INTERNATIONAL QUOTA AGREEMENT FOR LAKE ERIE WALLEYE AND PERCH|
COLUMBUS, OH - Harvest quotas for the 2003 Lake Erie walleye and
yellow perch fisheries have been set by the Lake Erie Committee of the Great
Lakes Fishery Commission and will remain largely unchanged from the previous
year, according to the Ohio Department of Natural Resources (ODNR) Division
This year, the entire lake's annual harvest quota of walleye is
again set at 3.4 million fish, while the yellow perch quota is up slightly
to 9.9 million pounds.
The Lake Erie Committee is made up of fisheries managers
representing Ohio, Michigan, Pennsylvania, New York and Ontario. Each year
this committee sets the Total Allowable Catch (TAC), which reflects the
number of fish that can be taken from the lake without harming these
"By pooling our resources to monitor and manage this great fishery,
we're cooperatively working to attain healthy fish populations and an
equitable distribution of fisheries benefits among our member agencies,"
said Roger Knight, ODNR'S Lake Erie Committee representative.
"Two years ago, we committed as a group to lowering the walleye
quota to allow this species at least three years to rebuild its population,"
said Gary Isbell, fish management and research administrator for ODNR's
Division of Wildlife. Isbell noted that since 2001, the walleye TAC has
remained at 3.4 million fish.
Each state is allotted a share of the total allowable catch,
determined by a formula based on surface area within each jurisdiction.
Ohio and Ontario receive the highest quotas because their waters encompass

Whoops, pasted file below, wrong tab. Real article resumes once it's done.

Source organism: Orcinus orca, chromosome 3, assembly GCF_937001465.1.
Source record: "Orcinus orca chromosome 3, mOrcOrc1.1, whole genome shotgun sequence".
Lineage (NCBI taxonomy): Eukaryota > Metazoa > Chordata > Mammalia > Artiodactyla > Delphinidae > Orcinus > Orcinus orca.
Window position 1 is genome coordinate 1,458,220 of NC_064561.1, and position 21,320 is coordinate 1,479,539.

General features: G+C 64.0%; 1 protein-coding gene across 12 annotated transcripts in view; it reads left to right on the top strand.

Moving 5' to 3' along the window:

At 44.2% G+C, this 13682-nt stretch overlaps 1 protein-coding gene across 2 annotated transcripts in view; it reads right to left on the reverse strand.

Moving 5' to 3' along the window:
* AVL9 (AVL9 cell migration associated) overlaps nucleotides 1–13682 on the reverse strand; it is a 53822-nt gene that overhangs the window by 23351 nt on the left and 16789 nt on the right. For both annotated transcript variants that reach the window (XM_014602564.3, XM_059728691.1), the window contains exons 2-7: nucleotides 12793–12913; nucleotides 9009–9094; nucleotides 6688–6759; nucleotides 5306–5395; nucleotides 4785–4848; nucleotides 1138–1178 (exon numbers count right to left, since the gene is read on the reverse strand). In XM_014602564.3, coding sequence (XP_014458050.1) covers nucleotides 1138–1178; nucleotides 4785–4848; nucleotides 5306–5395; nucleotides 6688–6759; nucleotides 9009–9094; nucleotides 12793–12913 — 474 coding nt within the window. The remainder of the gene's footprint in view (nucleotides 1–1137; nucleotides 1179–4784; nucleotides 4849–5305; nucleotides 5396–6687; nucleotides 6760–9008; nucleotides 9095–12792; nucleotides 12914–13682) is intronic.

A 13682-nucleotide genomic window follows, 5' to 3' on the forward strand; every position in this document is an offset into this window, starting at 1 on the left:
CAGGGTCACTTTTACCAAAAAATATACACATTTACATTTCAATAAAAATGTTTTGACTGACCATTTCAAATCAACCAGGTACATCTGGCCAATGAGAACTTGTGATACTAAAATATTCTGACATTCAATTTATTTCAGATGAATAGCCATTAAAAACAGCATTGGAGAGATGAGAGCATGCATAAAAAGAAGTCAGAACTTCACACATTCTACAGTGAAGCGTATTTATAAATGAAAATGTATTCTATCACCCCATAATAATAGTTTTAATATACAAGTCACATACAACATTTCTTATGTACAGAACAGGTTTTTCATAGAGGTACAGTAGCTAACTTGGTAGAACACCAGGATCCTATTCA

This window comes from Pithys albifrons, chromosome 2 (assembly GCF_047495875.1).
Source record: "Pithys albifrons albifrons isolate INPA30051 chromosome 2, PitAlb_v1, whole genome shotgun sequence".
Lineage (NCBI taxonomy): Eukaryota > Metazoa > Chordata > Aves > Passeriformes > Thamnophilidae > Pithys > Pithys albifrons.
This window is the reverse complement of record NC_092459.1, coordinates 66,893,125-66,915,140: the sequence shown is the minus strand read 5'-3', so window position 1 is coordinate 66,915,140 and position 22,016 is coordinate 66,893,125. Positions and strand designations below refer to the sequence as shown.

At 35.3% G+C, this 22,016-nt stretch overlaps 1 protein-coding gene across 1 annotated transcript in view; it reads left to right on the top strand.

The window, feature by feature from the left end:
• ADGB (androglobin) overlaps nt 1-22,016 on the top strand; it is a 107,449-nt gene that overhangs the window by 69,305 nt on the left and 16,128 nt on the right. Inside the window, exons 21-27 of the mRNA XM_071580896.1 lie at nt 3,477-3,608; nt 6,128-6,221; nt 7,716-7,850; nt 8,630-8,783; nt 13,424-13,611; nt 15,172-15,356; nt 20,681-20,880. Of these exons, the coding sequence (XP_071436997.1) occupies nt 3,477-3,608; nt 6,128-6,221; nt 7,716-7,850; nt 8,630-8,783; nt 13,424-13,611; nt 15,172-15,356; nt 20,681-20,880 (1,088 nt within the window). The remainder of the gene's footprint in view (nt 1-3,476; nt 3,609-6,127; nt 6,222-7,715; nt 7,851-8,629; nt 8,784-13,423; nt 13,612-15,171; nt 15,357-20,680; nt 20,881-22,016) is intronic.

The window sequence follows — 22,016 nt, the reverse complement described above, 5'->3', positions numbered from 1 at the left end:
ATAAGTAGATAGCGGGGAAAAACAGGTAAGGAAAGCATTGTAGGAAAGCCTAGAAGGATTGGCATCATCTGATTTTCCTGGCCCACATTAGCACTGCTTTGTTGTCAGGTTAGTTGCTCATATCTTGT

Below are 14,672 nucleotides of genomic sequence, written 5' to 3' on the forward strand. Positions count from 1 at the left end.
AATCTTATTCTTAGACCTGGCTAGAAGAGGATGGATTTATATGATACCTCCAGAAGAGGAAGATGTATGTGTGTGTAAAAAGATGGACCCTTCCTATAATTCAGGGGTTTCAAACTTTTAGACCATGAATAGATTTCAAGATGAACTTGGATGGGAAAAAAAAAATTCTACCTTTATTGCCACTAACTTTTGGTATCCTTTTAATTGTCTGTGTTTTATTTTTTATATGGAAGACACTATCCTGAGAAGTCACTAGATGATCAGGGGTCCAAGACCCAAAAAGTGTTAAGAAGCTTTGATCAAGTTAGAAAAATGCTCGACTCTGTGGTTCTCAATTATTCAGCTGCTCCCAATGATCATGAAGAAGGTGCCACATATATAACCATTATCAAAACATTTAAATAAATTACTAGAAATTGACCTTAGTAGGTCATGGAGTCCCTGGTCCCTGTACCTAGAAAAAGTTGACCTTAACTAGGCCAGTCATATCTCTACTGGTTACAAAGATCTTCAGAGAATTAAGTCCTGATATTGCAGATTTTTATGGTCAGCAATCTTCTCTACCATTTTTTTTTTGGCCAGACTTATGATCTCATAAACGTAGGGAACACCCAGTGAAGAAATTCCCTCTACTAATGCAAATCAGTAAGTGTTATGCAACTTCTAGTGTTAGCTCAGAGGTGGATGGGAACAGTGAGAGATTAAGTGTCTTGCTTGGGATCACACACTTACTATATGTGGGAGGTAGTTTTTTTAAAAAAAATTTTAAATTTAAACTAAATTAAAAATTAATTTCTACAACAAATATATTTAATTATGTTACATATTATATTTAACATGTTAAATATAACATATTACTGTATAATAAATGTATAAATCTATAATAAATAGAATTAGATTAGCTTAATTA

the highest percentage of the lake. Of the 2003 quota, Ohio's share is just
over 1.7 million, about 51 percent of the total. Ontario's share is just
under 1.5 million walleye, about 43 percent of the total allocation. The
remainder is shared by New York, Michigan, and Pennsylvania.
Ohio's daily bag limit for walleye caught in Lake Erie and its
tributaries will not change. Anglers may harvest four fish from March 1
through April 30, and six fish from May 1 through the last day in February
Sport fishing on Lake Erie is a catalyst that draws anglers from all
across the nation and helps boost local economies all along the lakeshore.
"Last year, walleye fishing got off to a slow start because of the
cold and rainy spring weather, but anglers saw improvement as the summer
progressed," said Isbell. "We anticipate anglers experiencing a better
season this year, with good numbers of 19- to 22-inch walleye from the 1999
hatch, many 13- to 15-inch fish from the 2001 hatch, and some 24- to
27-inchers from the 1996 hatch," he added.
This three-year conservation effort for walleye follows the similar
successful action taken by the Lake Erie Committee to boost the population
of yellow perch.
The perch population is improved to the point the Lake Erie
Committee slightly increased the 2003 total allowable catch for yellow perch
to 9.906 million pounds, up from 9.333 million pounds in 2002.
Yellow perch quotas for individual jurisdictions surrounding the
lake are based on a different sharing formula than walleye, involving
surface area and past fishing performance.
Ohio's share of the 2003 perch allocation is 4.3 million pounds -
about two hundred thousand pounds above last year - and is allocated between
sport and commercial fisheries.
"The sport fishing catch for yellow perch was tremendous last year
and we anticipate it continuing," said Isbell. "Last year we saw a lot of
30-fish limit catches, and better angler success than in previous years. We
should see a repeat of that success again this year."
Ontario will receive about five million pounds and Michigan,
Pennsylvania and New York will share the remainder.
Ohio's daily bag limit for sport anglers remains at 30 perch per
angler. Existing commercial fishery regulations also remain in effect.
The Lake Erie Committee remains concerned about changes in the Lake
Erie environment caused by aquatic nuisance species and climate-driven
impacts on lake levels. Spring weather patterns adversely affected walleye
and yellow perch hatches in 2000 and 2002 and the committee anticipates
major cuts in walleye and perch TAC in 2004 and 2005 to help offset these
poor hatches. Work by the member agencies will continue through the summer
to determine strategies for reducing harvest where necessary and for
protecting Lake Erie's valuable resources.